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For Badiou

Idealism without Idealism

For Badiou serves both as an introduction to the influential French philosopher Alain Badiou’s thought and as an in-depth examination of his work. Ruda begins with a thorough and clear outline of the sometimes difficult main tenets of Badiou’s philosophy. He then traces the philosophers throughout Western thought who have influenced Badiou’s project—especially Plato, Descartes, Hegel, and Marx—and on whose work Badiou has developed his provocative philosophy. Ruda draws from Badiou’s oeuvre a series of directives with regard to renewing philosophy for the twenty-first century. For Badiou continues the interrogations of its subject and raises new materialistic and dialectical questions for the next generation of engaged philosophers.

 

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Form and Instability

Eastern Europe, Literature, Postimperial Difference

Anita Starosta

How are we to read the world after the fall of the Berlin Wall? Form and Instability brings notions of figuration and translation to bear on the post-1989 condition. "Eastern Europe" in this book is more than a territory. Marked by belatedness and untimely remainders, it is an unstable object that is continually misapprehended. From the intersection of comparative literature, area studies, and literary theory, Anita Starosta considers the epistemological and aesthetic consequences of the disappearance of the Second World. Literature here becomes a critical lens in its own right—both object and method, it confronts us with the rhetorical dimension of language and undermines the ideological and hermeneutic coherence of established categories. In original readings of Joseph Conrad and Witold Gombrowicz, among other twentieth-century writers, Form and Instability unsettles cultural boundaries as we know them.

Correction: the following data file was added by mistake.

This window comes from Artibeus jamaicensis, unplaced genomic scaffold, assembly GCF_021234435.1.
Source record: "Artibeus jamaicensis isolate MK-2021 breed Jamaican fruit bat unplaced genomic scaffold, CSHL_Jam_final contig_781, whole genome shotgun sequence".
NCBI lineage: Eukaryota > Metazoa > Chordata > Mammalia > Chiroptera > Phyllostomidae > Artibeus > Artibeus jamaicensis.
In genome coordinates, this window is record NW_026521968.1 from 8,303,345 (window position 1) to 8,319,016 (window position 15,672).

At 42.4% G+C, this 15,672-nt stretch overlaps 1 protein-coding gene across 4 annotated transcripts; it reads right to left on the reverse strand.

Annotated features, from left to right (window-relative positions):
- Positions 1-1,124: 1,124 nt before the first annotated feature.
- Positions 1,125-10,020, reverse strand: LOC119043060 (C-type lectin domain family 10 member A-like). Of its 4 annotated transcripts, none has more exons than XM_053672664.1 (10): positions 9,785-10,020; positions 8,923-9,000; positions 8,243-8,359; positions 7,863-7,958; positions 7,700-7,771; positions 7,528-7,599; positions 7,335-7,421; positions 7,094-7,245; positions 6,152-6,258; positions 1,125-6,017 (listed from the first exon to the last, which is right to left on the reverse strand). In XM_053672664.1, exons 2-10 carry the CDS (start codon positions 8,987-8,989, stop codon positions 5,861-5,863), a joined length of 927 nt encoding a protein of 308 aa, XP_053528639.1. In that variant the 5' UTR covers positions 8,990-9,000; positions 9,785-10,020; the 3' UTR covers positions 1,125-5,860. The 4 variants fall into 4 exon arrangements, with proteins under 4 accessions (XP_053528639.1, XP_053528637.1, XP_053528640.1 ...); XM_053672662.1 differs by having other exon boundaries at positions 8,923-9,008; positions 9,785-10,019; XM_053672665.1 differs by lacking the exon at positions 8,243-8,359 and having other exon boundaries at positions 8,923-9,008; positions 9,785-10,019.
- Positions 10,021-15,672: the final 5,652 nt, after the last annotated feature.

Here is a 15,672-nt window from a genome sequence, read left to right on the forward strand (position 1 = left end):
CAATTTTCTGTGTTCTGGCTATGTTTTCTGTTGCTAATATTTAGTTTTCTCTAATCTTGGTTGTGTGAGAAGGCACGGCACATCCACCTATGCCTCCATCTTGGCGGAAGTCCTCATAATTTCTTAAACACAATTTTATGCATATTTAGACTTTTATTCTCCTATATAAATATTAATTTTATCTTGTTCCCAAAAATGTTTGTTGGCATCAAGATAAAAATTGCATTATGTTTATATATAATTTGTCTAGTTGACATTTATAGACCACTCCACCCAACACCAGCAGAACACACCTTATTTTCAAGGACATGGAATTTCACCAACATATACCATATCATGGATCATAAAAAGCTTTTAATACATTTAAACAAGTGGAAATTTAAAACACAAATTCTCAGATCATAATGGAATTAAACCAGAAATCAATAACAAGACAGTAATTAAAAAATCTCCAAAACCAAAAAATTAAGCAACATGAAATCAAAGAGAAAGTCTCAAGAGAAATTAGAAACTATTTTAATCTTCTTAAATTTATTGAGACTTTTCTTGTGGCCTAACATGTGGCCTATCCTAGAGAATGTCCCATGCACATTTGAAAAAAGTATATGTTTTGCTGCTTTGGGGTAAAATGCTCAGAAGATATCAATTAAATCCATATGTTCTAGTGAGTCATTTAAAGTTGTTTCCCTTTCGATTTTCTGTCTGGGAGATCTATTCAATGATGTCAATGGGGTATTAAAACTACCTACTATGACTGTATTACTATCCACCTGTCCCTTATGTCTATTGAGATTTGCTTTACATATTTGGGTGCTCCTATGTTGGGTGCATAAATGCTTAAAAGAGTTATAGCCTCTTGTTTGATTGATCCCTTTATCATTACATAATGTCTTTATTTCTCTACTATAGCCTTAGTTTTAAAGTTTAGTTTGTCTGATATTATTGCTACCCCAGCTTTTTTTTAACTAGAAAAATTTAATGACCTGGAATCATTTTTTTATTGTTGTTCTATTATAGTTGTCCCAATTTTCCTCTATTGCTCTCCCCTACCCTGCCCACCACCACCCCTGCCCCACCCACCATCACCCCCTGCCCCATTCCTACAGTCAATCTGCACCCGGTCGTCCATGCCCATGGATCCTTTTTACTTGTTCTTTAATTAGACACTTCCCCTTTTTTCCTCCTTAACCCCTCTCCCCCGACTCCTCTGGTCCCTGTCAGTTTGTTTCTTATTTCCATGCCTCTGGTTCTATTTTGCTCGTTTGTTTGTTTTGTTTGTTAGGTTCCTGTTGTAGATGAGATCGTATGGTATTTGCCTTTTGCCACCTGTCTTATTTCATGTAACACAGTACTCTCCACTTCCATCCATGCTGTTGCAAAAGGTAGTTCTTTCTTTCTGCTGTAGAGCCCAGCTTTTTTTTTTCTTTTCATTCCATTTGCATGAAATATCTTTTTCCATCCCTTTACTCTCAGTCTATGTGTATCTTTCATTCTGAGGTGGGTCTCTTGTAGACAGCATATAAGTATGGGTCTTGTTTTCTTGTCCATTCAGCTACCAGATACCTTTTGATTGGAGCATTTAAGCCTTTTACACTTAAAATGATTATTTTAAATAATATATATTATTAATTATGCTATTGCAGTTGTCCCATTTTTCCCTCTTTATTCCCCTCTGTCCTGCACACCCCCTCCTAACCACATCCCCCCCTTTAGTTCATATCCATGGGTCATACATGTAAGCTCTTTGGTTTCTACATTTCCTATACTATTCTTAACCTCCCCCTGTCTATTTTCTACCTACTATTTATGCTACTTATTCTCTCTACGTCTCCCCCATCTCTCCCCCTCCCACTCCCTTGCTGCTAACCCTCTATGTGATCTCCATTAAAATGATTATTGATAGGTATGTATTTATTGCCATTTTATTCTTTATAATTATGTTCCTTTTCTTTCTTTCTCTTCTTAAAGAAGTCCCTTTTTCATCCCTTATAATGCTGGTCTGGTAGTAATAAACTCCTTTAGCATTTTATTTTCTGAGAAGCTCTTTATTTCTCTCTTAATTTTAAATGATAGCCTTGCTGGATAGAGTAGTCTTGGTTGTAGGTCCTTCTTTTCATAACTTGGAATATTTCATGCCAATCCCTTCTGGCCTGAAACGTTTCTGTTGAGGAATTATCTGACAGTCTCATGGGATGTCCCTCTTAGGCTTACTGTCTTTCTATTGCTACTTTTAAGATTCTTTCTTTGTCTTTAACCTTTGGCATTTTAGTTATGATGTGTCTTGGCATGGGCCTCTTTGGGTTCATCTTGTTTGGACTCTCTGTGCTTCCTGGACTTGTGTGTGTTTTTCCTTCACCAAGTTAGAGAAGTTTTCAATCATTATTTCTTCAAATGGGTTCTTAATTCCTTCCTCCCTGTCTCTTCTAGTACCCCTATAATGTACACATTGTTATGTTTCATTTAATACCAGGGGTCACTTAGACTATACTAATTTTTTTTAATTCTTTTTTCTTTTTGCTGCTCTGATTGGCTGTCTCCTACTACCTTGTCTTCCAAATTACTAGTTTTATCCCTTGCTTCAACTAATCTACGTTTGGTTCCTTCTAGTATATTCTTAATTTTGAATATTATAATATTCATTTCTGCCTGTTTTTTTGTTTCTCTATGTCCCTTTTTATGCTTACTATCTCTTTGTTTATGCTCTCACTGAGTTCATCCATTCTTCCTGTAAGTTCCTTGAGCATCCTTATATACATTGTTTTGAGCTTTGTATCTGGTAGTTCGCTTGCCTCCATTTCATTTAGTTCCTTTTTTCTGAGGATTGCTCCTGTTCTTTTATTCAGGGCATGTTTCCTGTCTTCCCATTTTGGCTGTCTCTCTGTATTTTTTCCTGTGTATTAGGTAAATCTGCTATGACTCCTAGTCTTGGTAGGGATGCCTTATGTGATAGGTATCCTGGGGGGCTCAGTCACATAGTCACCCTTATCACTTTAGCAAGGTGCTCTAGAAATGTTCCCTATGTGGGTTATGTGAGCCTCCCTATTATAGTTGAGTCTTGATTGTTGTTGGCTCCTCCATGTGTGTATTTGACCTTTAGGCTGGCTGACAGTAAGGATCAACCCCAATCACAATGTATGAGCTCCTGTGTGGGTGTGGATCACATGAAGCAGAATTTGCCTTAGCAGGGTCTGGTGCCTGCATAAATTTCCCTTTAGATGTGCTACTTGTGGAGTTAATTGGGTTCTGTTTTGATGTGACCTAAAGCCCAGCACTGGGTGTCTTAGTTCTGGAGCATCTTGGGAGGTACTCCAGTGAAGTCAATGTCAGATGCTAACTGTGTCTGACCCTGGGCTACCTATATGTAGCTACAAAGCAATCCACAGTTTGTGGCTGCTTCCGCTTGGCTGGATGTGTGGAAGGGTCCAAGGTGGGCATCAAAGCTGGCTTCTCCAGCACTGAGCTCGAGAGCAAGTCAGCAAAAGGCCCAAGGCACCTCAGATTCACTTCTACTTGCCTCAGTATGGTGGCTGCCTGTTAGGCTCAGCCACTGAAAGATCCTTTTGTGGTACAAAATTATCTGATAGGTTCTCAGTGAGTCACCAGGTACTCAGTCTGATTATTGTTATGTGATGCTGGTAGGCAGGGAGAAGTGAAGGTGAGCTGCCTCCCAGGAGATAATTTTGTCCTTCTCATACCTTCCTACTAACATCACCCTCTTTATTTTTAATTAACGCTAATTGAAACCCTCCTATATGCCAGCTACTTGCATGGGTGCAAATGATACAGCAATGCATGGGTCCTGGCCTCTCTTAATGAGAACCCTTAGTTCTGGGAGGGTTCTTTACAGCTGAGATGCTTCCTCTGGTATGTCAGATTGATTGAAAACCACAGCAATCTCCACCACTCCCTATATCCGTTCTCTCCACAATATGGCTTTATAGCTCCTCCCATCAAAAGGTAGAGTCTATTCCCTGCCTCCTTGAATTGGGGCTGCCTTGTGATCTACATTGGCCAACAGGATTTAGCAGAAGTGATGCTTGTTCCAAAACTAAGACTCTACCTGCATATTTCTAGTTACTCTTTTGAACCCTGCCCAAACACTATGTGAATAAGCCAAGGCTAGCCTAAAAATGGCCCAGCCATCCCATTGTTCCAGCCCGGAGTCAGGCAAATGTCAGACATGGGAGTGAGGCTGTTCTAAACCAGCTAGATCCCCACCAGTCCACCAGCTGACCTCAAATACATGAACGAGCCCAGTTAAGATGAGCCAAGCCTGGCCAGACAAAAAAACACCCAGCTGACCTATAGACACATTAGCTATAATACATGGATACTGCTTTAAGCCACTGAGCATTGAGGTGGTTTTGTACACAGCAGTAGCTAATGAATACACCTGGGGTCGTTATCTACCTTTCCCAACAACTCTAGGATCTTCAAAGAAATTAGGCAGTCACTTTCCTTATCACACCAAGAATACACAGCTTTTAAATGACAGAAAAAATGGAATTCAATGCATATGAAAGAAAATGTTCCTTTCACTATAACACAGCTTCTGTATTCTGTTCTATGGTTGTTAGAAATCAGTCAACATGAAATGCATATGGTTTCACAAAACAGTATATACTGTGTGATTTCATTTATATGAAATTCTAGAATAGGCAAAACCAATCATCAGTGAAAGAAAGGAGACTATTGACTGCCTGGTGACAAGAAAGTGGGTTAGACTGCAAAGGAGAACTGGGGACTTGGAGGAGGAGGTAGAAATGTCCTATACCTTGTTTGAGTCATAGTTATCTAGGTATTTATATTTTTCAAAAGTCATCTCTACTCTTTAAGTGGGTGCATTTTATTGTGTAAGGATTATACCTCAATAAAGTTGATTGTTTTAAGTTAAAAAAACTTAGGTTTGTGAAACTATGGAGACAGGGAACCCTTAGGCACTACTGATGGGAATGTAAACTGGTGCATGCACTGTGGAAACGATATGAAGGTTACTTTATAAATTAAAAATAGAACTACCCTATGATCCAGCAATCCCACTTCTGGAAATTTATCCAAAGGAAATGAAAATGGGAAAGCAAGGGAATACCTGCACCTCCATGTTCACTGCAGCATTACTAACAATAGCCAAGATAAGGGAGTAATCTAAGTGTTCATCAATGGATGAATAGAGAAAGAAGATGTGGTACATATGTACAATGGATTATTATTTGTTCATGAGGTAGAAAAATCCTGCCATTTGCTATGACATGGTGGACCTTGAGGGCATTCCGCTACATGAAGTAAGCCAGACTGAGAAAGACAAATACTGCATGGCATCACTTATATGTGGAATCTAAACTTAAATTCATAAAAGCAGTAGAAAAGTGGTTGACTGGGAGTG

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The Forsaken Son

Child Murder and Atonement in Modern American Fiction

The Forsaken Son engages the provocative coincidence of the vocabularies of infanticide and Christianity, specifically atonement theology, in six modern American novels: Flannery O’Connor’s The Violent Bear It Away, the first two installments of John Updike’s Rabbit tetralogy, Toni Morrison’s Beloved, Joyce Carol Oates’s My Sister, My Love, and Cormac McCarthy’s Outer Dark.



Christian atonement theology explains why God lets His son be crucified. Yet in recent years, as an increasing number of scholars have come to reject that explanation, the cross reverts from saving grace to trauma—or even crime. More bluntly, without atonement, the cross may be a filicide, in which God forces his son to die for no apparent reason. Pederson argues that the novels about child murder mentioned above likewise give voice to modern skepticism about traditional atonement theology.

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Foucault, Politics, and Violence

Johnanna Oksala

In her book, Oksala shows that the arguments for the ineliminability of violence from the political are often based on excessively broad, ontological conceptions of violence distinct from its concrete and physical meaning and, on the other hand, on a restrictively narrow and empirical understanding of politics as the realm of conventional political institutions.

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Foucault's Askesis

An Introduction to the Philosophical Life

Edward McGushin

In his renowned courses at the Collège de France from 1982 to 1984, Michel Foucault devoted his lectures to meticulous readings and interpretations of the works of Plato, Epictetus, Seneca, and Marcus Aurelius, among others. In this his aim was not, Edward F. McGushin contends, to develop a new knowledge of the history of philosophy; rather, it was to let himself be transformed by the very activity of thinking. Thus, this work shows us Foucault in the last phase of his life in the act of becoming a philosopher. Here we see how his encounter with ancient philosophy allowed him to experience the practice of philosophy as, to paraphrase Nietzsche, a way of becoming who one is: the work of self formation that the Greeks called askésis.

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The Fourfold